Probe Card and IC Test Socket Testing System
Standard EOL testing and test jigs testing
First let’s start with some background of EOL and jig testing.
Semiconductor manufacturers produce an extremely large number of semiconductor products in one day. At the end of their production process, each of these semiconductors go through testing called end-of-line testing, or EOL testing. This test is done to confirm the semiconductors do in fact have the electric properties for which they are produced (e.g. a certain resistor having 5Ω of resistance).
The EOL test is done using an EOL test machines which have test jigs that make touch the semiconductor and send electricity through it to test its electric properties. Though the EOL testers have a long life-span, the jigs wear out quicker from repeated contact as well as the electricity that flows through them. If the test jigs were to stop working, it may cause faulty parts to pass the test or at the very least the production would have to be halted (i.e. downtime) causing much hassle and financial damage to the manufacturer. That is why these jigs (one of two types, probe cards or IC test sockets) must frequently be replaced with new jigs before they start to actually break.
Now that we have a decent background of semiconductor EOL tests and the jigs used, let’s dive into the flow of how this test works.
Each semiconductor will go through each production phase, and at the end of the production, it will go through the EOL testing. At the EOL testing station, if nothing goes wrong, things are pretty quiet. The semiconductors pass through the tests and bad products are separated from the good. Then eventually the station livens up. This happens at the scheduled replacement of the test jigs. At this time, production (part or whole line) is halted. And skill technicians remove the old jigs and replace them with new ones. However, some of the new jigs are sometimes defective or are attached incorrectly. That is why these skilled technicians will check each jig, one by one, to with their hand-held probes to make sure they will work correctly once the EOL testing resumes.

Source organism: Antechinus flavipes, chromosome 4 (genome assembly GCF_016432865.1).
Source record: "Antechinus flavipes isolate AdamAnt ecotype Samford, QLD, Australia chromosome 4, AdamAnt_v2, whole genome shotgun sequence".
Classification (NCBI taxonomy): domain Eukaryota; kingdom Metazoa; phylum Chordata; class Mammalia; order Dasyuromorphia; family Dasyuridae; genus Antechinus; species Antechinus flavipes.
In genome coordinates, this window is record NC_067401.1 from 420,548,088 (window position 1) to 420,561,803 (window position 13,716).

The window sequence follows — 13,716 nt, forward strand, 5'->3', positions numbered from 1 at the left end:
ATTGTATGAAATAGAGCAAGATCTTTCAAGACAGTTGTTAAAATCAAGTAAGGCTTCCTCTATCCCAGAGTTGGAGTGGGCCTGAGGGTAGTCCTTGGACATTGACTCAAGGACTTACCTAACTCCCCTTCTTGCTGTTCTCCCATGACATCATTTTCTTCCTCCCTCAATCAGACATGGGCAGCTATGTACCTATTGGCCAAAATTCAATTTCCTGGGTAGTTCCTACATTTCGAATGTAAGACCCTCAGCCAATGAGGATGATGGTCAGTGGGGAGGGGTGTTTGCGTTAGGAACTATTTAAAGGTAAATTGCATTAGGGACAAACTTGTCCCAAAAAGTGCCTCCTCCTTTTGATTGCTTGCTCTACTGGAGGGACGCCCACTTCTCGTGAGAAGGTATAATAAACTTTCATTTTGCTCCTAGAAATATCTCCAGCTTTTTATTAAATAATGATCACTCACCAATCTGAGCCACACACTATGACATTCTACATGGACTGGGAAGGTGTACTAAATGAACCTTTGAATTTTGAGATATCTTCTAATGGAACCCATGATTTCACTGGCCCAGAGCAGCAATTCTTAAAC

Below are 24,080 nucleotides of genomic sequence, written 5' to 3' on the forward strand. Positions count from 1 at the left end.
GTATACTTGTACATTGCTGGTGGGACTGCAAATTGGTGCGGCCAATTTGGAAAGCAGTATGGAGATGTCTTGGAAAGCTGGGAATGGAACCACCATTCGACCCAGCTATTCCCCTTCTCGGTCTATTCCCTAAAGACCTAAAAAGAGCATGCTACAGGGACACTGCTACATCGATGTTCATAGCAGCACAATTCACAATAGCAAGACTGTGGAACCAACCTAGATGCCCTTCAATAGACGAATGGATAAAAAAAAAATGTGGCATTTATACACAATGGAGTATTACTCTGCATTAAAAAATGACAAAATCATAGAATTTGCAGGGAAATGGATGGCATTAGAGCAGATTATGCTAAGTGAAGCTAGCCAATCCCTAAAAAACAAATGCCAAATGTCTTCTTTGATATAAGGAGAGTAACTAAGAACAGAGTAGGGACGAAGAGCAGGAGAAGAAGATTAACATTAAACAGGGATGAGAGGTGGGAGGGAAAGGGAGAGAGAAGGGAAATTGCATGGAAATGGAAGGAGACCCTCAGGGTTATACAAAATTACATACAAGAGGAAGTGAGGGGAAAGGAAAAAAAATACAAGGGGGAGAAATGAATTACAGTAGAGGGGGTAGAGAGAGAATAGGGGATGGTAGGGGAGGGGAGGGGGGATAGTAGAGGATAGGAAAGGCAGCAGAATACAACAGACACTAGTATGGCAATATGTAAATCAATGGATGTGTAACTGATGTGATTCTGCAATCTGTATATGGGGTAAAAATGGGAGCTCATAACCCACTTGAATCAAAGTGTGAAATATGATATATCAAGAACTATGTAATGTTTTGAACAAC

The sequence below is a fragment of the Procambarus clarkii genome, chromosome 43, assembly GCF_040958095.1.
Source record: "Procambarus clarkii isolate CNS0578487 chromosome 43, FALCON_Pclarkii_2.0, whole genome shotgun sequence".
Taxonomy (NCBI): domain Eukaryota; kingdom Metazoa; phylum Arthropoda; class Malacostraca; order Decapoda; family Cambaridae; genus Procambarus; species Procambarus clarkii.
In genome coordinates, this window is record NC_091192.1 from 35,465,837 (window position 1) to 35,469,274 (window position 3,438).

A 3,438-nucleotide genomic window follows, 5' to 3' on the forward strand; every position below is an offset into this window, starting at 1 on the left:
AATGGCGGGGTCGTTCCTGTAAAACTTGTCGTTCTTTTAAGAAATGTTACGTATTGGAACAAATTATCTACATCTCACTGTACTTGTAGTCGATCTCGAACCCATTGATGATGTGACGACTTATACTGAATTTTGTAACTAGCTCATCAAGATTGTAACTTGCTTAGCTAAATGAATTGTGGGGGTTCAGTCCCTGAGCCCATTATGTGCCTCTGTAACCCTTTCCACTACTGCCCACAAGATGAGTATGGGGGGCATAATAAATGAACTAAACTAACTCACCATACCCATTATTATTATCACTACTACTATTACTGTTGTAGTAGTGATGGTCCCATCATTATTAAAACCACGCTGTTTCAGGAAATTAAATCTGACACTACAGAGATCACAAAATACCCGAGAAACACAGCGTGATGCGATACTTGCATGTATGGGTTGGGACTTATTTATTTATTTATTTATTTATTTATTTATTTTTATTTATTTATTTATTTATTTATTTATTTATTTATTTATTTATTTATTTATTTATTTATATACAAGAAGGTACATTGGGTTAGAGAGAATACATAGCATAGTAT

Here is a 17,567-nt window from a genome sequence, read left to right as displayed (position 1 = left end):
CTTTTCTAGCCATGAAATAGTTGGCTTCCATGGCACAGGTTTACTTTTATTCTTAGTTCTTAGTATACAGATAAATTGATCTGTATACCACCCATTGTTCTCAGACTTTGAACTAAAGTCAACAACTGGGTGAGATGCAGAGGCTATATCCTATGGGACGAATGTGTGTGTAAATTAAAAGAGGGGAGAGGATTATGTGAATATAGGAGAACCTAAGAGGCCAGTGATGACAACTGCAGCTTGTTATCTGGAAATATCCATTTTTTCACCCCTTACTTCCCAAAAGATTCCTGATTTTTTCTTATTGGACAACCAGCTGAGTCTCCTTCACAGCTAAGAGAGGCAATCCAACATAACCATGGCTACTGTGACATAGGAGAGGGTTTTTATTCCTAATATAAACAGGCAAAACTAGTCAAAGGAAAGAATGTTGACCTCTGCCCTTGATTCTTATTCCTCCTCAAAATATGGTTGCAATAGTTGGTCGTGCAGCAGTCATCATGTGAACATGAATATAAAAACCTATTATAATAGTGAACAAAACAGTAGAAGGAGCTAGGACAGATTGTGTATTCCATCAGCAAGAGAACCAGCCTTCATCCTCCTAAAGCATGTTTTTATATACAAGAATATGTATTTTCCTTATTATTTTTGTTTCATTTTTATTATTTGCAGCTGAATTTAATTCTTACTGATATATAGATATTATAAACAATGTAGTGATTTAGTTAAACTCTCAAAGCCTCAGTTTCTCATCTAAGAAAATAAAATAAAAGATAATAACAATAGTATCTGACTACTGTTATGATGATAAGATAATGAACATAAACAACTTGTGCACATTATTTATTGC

After the jigs are replaced, the EOL machine is turned back on. And the technicians must stand guard for a certain amount of time to make sure that the jigs are operating properly. If not they must stop EOL testing again and retest the jigs.
Finally, once the EOL test has been running for a while, and the jigs’ proper operation is verified, the technicians can take a breath of relief… and go back to their next job.
Issues with Standard EOL Testing and Jig Testing
There are some issues however, with the standard EOL testing and jig testing. The issues are directly related to the difficulty of testing jigs, the mistakes that can result, and the risks and damages that these cause.
So, why do I keep saying that these technicians are skilled?
That’s because the testing of these jigs is extremely difficult. Each jig is very small, so the technician must touch the probe in just the right point. Each technician must be very knowledgeable with these jigs to know where exactly to make contact with the probe. But that’s not all! Not does the design and size of the jigs demand high skill, but it requires a steady hand—like that of a surgeon. Just the slightest change in pressure or position of the probe can cause incorrect test results. You can now imagine how difficult it is for the technician to keep concentration during a rushed probe replacement that also tends to take a long time due to the sheer number of probes that need replacing.
When the jigs—no—even when one jig is tested incorrectly, there are two problems that arise.
The first problem is tainted (or untrustworthy) test batches. Since they must turn the EOL machine on (and test semiconductors) to see verify proper operation of the jigs, in the event that even one of the jigs are not working properly, all of the semiconductors that went through the EOL machine cannot be trusting. In other words, any of the semiconductors may have been judged as good when they were in fact bad, or visa versa.
In such a case the whole test batch cannot be trusted. That is when the manufacturer must decide whether the time and effort it would take to retest the semiconductors is worth the profit lost by tossing them all out as defective. Speaking strictly from a profit point of view, it may be more cost effective to discard the whole batch. In the even that good products are discarded, it will directly be counted as a loss in profit to the manufacturer.
The second problem that results from an error in jig testing is the time lost.
For a manufacturer, any amount of time that part of or the whole production line is stopped (aka downtime) can and is calculated into a direct dollar (or whatever currency) amount of loss. This is because any moment not producing, is time that could have been spent producing. Thus the time spent not producing is calculated into a loss of profit like the example below.
13 minutes downtime × 350 resistors per minute × $20 per resistor = $91,000